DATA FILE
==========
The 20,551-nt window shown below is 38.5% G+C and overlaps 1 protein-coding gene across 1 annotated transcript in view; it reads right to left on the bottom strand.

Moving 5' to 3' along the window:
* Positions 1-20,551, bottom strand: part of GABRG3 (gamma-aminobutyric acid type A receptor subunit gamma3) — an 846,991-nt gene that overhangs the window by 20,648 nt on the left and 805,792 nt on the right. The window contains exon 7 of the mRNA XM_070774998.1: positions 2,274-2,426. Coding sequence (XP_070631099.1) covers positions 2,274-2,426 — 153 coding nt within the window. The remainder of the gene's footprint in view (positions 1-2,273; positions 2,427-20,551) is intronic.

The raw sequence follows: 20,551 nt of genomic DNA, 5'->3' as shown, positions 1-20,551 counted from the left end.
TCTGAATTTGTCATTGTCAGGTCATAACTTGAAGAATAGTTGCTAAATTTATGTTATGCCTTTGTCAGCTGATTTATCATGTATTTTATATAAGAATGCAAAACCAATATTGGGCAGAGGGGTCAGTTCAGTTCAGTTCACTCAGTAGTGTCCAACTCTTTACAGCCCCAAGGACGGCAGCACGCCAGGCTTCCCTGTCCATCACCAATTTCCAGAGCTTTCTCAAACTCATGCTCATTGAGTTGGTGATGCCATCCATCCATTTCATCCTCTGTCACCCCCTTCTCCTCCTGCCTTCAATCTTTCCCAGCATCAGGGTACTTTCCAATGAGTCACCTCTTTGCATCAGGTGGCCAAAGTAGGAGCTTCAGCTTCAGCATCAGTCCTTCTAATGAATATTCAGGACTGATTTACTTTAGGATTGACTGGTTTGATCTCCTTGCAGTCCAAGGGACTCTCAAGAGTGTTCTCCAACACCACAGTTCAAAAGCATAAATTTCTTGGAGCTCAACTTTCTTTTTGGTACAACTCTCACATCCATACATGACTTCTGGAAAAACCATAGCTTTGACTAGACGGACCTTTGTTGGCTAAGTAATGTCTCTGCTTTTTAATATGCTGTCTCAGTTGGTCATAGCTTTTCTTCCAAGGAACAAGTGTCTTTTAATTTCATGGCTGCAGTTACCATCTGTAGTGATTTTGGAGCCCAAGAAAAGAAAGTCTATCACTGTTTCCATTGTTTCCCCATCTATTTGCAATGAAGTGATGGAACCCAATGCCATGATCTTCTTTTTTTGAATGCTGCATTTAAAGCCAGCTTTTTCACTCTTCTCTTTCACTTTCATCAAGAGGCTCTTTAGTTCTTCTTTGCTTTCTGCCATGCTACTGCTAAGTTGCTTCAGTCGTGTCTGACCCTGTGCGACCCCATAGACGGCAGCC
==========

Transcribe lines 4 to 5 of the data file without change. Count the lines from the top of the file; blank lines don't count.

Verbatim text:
The raw sequence follows: 20,551 nt of genomic DNA, 5'->3' as shown, positions 1-20,551 counted from the left end.
TCTGAATTTGTCATTGTCAGGTCATAACTTGAAGAATAGTTGCTAAATTTATGTTATGCCTTTGTCAGCTGATTTATCATGTATTTTATATAAGAATGCAAAACCAATATTGGGCAGAGGGGTCAGTTCAGTTCAGTTCACTCAGTAGTGTCCAACTCTTTACAGCCCCAAGGACGGCAGCACGCCAGGCTTCCCTGTCCATCACCAATTTCCAGAGCTTTCTCAAACTCATGCTCATTGAGTTGGTGATGCCATCCATCCATTTCATCCTCTGTCACCCCCTTCTCCTCCTGCCTTCAATCTTTCCCAGCATCAGGGTACTTTCCAATGAGTCACCTCTTTGCATCAGGTGGCCAAAGTAGGAGCTTCAGCTTCAGCATCAGTCCTTCTAATGAATATTCAGGACTGATTTACTTTAGGATTGACTGGTTTGATCTCCTTGCAGTCCAAGGGACTCTCAAGAGTGTTCTCCAACACCACAGTTCAAAAGCATAAATTTCTTGGAGCTCAACTTTCTTTTTGGTACAACTCTCACATCCATACATGACTTCTGGAAAAACCATAGCTTTGACTAGACGGACCTTTGTTGGCTAAGTAATGTCTCTGCTTTTTAATATGCTGTCTCAGTTGGTCATAGCTTTTCTTCCAAGGAACAAGTGTCTTTTAATTTCATGGCTGCAGTTACCATCTGTAGTGATTTTGGAGCCCAAGAAAAGAAAGTCTATCACTGTTTCCATTGTTTCCCCATCTATTTGCAATGAAGTGATGGAACCCAATGCCATGATCTTCTTTTTTTGAATGCTGCATTTAAAGCCAGCTTTTTCACTCTTCTCTTTCACTTTCATCAAGAGGCTCTTTAGTTCTTCTTTGCTTTCTGCCATGCTACTGCTAAGTTGCTTCAGTCGTGTCTGACCCTGTGCGACCCCATAGACGGCAGCC